Australia Council arts funding

A year after the Australia Council culled four-year funding to more than 50 organisations, arts organisations are still reeling from the impact.

In 2015, former federal arts minister George Brandis announced the Coalition was hacking $104.8 million off OzCo over the next four years. Some of the money was restored by Arts Minister Mitch Fifield and some more of it was returned in this week’s budget, but OzCo still took a big hit.

Working from a shrunken budget, the Australia Council had to reject 138 of the 262 applications it received for its May 2016 round of four-year operational funding grants. At least 50 of the those that lost out had relied on OzCo to help out with rent, salaries and other operational costs, some for more than a decade.

Crikey checked in with eight such organisations to see how they were doing a year after they missed out on funding. Most said they have cut jobs, moved to smaller offices, or are producing less work than before while they try to find solutions.

Aftermath of the OzCo bloodbath: the numbers

Two of the organisations said they had to lay off employees following the OzCo funding cuts, while one conceded it had “restructured staff” but wouldn’t comment any further.

Sydney-based dance ensemble Taikoz received operational money from the Australia Council for more than a decade. Its grant had grown over the years and stood at $253,000, accounting for 20% of the organisation’s income, when it was axed last year. Taikoz general manager Lee McIver says the group has gone from employing 11 staff members last year to the equivalent of just 1.7 employees, none working full time.

While the administrative staff is the first to go in layoffs, smaller organisations struggle to retain even essential creative roles. Melbourne-based Aboriginal & Torres Strait Islander performance company Black Arm Band received $76,000 a year from the Australia Council. The funding made up nearly 30% of Black Arm Band’s income. The company’s executive producer Sarah Greentree said: “We no longer have money to have an artistic director. We employ them on a project-basis now. Not having someone in the office to go means you can’t have that sort of continuity in the projects.” Greentree also says the organisation can no longer offer perks like staff travel or professional development.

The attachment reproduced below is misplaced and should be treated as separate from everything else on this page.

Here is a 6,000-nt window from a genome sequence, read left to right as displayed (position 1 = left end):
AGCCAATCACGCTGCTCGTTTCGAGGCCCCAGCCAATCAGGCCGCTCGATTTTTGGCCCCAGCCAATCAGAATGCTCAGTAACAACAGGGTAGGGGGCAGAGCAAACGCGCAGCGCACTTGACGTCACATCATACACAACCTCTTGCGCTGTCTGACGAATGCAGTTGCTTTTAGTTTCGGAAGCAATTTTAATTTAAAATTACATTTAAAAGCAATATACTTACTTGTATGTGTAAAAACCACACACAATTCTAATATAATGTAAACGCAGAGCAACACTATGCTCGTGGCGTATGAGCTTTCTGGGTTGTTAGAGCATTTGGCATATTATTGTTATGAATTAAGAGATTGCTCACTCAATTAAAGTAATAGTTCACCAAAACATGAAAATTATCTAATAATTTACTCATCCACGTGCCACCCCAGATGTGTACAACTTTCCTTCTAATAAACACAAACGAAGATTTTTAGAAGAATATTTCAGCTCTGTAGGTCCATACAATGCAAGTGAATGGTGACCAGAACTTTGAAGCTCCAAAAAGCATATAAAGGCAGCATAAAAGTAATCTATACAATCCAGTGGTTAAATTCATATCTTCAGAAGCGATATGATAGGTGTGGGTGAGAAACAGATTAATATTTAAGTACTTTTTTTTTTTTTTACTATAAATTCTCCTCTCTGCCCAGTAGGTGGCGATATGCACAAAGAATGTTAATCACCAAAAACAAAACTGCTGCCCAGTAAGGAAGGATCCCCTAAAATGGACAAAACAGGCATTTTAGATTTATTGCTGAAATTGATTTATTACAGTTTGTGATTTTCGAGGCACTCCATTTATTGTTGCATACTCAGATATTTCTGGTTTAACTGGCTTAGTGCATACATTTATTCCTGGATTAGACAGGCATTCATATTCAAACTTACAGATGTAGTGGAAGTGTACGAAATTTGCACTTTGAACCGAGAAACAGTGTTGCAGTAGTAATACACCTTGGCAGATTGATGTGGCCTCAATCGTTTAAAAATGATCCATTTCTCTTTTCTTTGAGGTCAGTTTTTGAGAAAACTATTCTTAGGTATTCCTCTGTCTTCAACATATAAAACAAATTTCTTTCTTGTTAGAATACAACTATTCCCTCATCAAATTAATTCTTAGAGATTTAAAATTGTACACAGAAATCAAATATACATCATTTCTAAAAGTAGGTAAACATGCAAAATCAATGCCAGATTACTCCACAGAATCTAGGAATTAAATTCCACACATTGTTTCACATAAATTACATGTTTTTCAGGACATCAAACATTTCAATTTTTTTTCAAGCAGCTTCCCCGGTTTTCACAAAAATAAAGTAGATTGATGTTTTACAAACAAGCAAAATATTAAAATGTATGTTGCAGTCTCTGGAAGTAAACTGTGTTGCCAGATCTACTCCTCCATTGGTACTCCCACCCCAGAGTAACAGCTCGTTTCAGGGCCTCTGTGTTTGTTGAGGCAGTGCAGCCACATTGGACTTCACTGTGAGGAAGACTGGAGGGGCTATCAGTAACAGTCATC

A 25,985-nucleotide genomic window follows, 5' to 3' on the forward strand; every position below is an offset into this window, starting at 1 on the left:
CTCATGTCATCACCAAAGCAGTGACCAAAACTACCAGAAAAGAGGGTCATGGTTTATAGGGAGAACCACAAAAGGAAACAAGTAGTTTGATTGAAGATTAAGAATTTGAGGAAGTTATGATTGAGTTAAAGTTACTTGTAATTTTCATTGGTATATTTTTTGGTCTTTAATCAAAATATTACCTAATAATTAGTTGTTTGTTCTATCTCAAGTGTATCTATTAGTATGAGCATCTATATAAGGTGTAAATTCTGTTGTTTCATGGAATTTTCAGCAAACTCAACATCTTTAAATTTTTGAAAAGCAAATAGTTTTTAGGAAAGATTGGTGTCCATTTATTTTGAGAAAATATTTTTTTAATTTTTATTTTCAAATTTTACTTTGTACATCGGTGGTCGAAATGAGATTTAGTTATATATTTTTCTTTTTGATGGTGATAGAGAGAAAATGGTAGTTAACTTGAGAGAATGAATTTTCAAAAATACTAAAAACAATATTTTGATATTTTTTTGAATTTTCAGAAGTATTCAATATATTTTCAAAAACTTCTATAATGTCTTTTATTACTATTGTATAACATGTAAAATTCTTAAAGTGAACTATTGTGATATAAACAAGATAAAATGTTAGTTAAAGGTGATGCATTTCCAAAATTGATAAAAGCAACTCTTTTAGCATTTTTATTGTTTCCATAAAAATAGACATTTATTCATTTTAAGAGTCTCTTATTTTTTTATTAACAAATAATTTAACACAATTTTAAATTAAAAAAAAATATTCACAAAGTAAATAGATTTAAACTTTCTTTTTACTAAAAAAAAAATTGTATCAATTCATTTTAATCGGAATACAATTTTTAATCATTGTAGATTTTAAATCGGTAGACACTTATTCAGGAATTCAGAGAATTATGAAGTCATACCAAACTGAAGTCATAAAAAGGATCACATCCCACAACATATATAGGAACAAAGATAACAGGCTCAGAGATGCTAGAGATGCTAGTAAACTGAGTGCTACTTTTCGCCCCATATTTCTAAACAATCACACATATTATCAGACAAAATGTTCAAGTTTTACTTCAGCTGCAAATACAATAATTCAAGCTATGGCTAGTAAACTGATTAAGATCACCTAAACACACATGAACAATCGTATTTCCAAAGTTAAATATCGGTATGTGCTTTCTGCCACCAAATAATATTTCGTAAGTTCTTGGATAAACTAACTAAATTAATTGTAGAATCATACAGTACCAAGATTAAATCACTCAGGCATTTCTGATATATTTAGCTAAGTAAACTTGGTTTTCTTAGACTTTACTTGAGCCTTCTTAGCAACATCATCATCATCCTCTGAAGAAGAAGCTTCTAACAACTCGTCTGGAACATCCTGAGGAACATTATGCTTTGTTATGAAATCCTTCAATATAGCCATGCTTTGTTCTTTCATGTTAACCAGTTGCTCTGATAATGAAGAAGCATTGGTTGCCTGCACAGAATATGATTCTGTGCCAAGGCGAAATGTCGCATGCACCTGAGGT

The staff who remain are having to make do with shrinking resources. Sydney’s Taikoz is operating without what is perhaps the most basic requirement of a dance company — a rehearsal space. The lease on its old venue ended in 2015 and soon after, the building was sold to a property developer to make way for apartment blocks. Taikoz general manager Lee McIver said: “We can’t afford to take out a lease on commercial rates.”

Staff cuts and shrinking resources have meant the organisations’ output has suffered. Taikoz had a full season last year with 29 main-stage performances (concert and theatre), but this year, it plans on just five. The Canberra Contemporary Art Space has had to pull the plug on many of its projects, including its international residency exchange and collaborations with artists from the country. In Melbourne, the 78-year-old literary magazine Meanjin has cut its unit price by 50% and its recent issues are printed entirely in black and white.

The creative process

With no OzCo safety net to fall back on, companies run the risk of churning out run-of-the-mill art. Smaller art organisations especially could be forced to put commercial viability before creative expression.

Black Arm Band’s Sarah Greentree said: “We can’t take any risks. We have to be conservative with the work we produce.”

The sentiment is echoed by Sydney-based PACT Theatre’s creative director and CEO Katrina Douglas. She says the funding cuts mean the group has to refine its program to concentrate on core projects.